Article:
Discussion: Deichmann’s thesis, that the SCI can be used to determine the quality of published scientific research produced under repressive political conditions, deserves a careful study. Her use of citation analysis as a form of historical research is exceedingly problematic. But that should not prevent us from a further investigation of this method.
33th SCC/MLA Annual Meeting
Little Rock, AR
October 24-26, 2005
"Using Citation Analysis to Study Changes in the Information Seeking Behavior of Medical/Scientific Researchers"
"Analyzing a Library's Organization: A Two-Year Retrospective on Flexibility and Change"
, Brian Bunnett, and Mori Lou Higa
"Growing a Service: EndNote Support"
32th SCC/MLA Annual Meeting
October 22-26, 2004
"Evidence-Based Searching in Undergraduate Internal Medicine Education"(presentation)
Will Olmstadt, Katherine Alexander, and Helen Mayo
"Redesigning a Library for the Digital Future: A Case Study on Reorganization"
Laurie Thompson and Brian Bunnett
"Librarian Collaboration with a Hospital Research Special Interest Group"(presentation)
Katherine Alexander and Claudia DeShay
31th SCC/MLA Annual Meeting
May 17-23, 2003
"The Role of the Librarian in the Creation of Low Literacy Patient Education Handouts"
Helen Mayo and Shirin F. Pestonjee, MS, RN
"SCC/MLA Membership - Online and On Time: With PayPal It Just Got Easier"
"To Banner or Not to Banner? User Research on a Web Marketing Tool"
Research Award (3rd place - posters)
Jon Crossno, Regina Lee, and Beatriz Varman; sponsored by the 2002-2003 SCC/MLA Membership Committee
Sharon Giles, Helen Mayo
, Herldine Radley,Therona Ramos
, and Joseph Tan
30th SCC/MLA Annual Meeting
San Antonio, TX
October 12-16, 2002
"Systematic Training for Patient Support Groups"
Research Award (2nd place - papers)
Margaret Anderson and Will Olmstadt
"Collaborative Development: Building a Subject Guide with Faculty Input"
and Karen R. Harker
"Gathering Customer Input Prior to Home Page Redesign: An Ontological Study"
"Get Them with Humor: April Fools at the Library"
Research Award (2nd place - posters)
Katherine Alexander, Karen R. Harker, Mori Lou Higa, Shelley McGibbon, Helen Mayo, and Laura Wilder
Sharon Giles and Jon Crossno
"In Search of a Theme: How to Market through Graphic Design"
"SCC/MLA Awards and Scholarships"
Jon Crossno, Jeff Perkins, Joseph Tan, and Laura Wilder
Katherine Alexander, Jeff Perkins
, Brian Bunnett, Pat Craig, Marilyn Goff, Jack Raines, Julie Schiavo, and Ursula Scott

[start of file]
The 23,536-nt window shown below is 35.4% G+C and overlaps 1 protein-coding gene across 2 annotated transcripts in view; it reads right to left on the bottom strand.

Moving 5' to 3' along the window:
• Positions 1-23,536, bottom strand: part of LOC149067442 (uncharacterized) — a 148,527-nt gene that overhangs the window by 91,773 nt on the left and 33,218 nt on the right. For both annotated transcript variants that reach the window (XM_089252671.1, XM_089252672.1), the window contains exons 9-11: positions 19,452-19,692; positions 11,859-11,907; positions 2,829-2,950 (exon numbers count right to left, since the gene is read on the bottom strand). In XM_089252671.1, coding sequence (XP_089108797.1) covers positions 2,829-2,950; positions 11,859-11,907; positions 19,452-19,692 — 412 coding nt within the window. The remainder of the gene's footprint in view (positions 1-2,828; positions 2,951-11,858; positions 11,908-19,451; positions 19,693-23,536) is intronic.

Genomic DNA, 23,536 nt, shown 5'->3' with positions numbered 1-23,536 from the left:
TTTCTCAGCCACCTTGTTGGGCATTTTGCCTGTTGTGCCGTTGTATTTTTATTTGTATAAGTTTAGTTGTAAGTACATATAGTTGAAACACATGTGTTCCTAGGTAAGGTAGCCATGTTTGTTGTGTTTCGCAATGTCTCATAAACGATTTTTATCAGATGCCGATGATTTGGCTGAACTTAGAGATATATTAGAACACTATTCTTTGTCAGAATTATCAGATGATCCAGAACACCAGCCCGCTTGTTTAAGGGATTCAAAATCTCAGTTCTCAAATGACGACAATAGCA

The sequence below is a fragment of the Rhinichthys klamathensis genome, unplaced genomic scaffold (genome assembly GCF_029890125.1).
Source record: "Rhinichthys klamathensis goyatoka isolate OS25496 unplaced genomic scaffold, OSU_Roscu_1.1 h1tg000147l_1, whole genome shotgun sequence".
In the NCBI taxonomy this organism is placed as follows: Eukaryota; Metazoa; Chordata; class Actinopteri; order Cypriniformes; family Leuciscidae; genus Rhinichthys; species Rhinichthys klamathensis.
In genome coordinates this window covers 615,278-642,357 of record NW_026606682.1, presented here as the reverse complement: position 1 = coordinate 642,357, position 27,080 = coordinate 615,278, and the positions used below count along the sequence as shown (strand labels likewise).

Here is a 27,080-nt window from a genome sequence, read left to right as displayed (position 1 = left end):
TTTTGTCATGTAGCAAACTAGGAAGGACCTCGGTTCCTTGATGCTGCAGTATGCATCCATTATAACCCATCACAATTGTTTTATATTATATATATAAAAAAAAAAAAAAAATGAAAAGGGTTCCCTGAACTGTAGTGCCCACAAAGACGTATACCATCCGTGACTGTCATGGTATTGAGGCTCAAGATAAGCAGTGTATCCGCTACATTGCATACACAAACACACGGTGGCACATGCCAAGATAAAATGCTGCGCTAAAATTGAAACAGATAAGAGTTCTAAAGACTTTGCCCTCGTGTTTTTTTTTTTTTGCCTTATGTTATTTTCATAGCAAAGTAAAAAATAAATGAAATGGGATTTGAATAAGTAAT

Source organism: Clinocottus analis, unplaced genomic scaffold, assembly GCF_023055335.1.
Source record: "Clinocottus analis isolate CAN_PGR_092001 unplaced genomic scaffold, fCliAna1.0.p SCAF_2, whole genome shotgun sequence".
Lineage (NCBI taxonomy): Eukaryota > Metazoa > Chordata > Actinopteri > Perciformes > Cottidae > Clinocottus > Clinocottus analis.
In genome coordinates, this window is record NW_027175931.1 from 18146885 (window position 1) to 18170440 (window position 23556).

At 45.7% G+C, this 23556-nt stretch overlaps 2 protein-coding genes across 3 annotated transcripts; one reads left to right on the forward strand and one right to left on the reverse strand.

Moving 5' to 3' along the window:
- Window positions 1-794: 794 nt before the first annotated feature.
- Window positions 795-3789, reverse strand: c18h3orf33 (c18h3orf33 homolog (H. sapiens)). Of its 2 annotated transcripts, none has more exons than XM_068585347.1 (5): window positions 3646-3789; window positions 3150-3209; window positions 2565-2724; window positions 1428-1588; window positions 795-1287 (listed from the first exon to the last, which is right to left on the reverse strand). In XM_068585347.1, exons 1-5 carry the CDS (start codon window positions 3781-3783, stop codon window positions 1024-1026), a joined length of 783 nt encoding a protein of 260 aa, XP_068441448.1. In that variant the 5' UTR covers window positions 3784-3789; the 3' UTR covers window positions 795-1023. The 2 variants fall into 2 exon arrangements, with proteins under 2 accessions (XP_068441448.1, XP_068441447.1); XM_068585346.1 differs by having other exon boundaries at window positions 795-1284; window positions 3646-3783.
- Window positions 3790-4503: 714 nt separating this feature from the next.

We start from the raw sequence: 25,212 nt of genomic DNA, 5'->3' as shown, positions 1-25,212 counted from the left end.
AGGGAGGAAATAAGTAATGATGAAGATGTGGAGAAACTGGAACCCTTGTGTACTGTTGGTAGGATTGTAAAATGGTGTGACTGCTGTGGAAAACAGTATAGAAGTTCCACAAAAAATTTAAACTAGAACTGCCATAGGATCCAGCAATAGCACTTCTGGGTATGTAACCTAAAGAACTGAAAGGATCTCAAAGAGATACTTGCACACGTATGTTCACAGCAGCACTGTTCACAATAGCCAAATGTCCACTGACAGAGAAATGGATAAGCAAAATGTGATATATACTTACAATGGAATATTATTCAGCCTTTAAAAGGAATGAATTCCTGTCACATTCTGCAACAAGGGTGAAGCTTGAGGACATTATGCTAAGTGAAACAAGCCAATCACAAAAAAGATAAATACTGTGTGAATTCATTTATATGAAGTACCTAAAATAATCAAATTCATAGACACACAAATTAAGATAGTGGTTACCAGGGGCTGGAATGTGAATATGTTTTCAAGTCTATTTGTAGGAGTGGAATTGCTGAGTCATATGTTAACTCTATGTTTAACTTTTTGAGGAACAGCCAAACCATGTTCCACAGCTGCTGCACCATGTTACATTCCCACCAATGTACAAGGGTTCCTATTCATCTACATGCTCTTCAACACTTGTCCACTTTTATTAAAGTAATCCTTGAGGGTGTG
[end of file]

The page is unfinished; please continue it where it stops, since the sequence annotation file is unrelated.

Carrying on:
"Theme of the Month Marketing"
Herldine Radley, Therona Ramos, and Sharon Giles
29th SCC/MLA Annual Meeting
New Orleans, LA
October 26-31, 2001
"A Modern Interface For Library Public PCs"
"Recruitment of New Medical Librarians"
"Analysis of Journal Usage - Electronic and Print"
Research Award (2nd place - posters)
Timothy Judkins, Jeff Perkins
, and Carmen White
"Maximizing the Usefulness of a Technology Choice"
"A Searchable Library News Archive"
Dawn Reneau and Cecelia Wilson
Sharon Giles, Karen R. Harker, and Lynne Jacobs
"Using Banner Ads to Promote Library Products Available Online"
Randy Patterson and Jeff Perkins
28th SCC/MLA Annual Meeting
El Paso, TX
October 13 - 17, 2000
"Enhancing the Online Catalog with Electronic Journal Information"
Mitch Walters, Timothy Judkins, Diane Hudson, Helen Mayo
, Herldine Radley, Dawn Reneau
Purpose: Electronic journals present a number of problems for our traditional understanding both of library ownership and of access through the catalog. Our decision on whether to add electronic journal information to the catalog and how much to add should, however be guided by the needs of our clients. This study attempts to measure the usefulness to the library's clients of information on electronic journals which was added to the online catalog.
A three-tiered schedule of possible electronic journal enhancements was formulated. Implementation of each successive tier will depend on increases in journal searching in the catalog. A random sample of catalog searches was analyzed both to determine whether the amount of journal searching justified the first tier of enhancements and also to give a baseline from which to measure any increase in journal searches. If the first tier of enhancements is implemented, searching will again be measured. Other factors being equal, a sizable increase in journal searching should indicate that the enhancements were useful to clients and would justify implementing the next tier.
Results: When we measured the amount of journal searching before any enhancements, it exceeded our expectations and justified the implementation of the first level of enhancements. Further results will be reported at the time of the presentation.
the study should provide evidence on whether or not the library catalog can serve as a useful tool for clients accessing the electronic journal collection. Because the study makes the implementation of each tier of catalog enhancements dependent on measurable increases in usage, it also offers a good example of evidence-based librarianship.
"Providing Consumer Health Information in a Rural Area: A Decentralized Approach"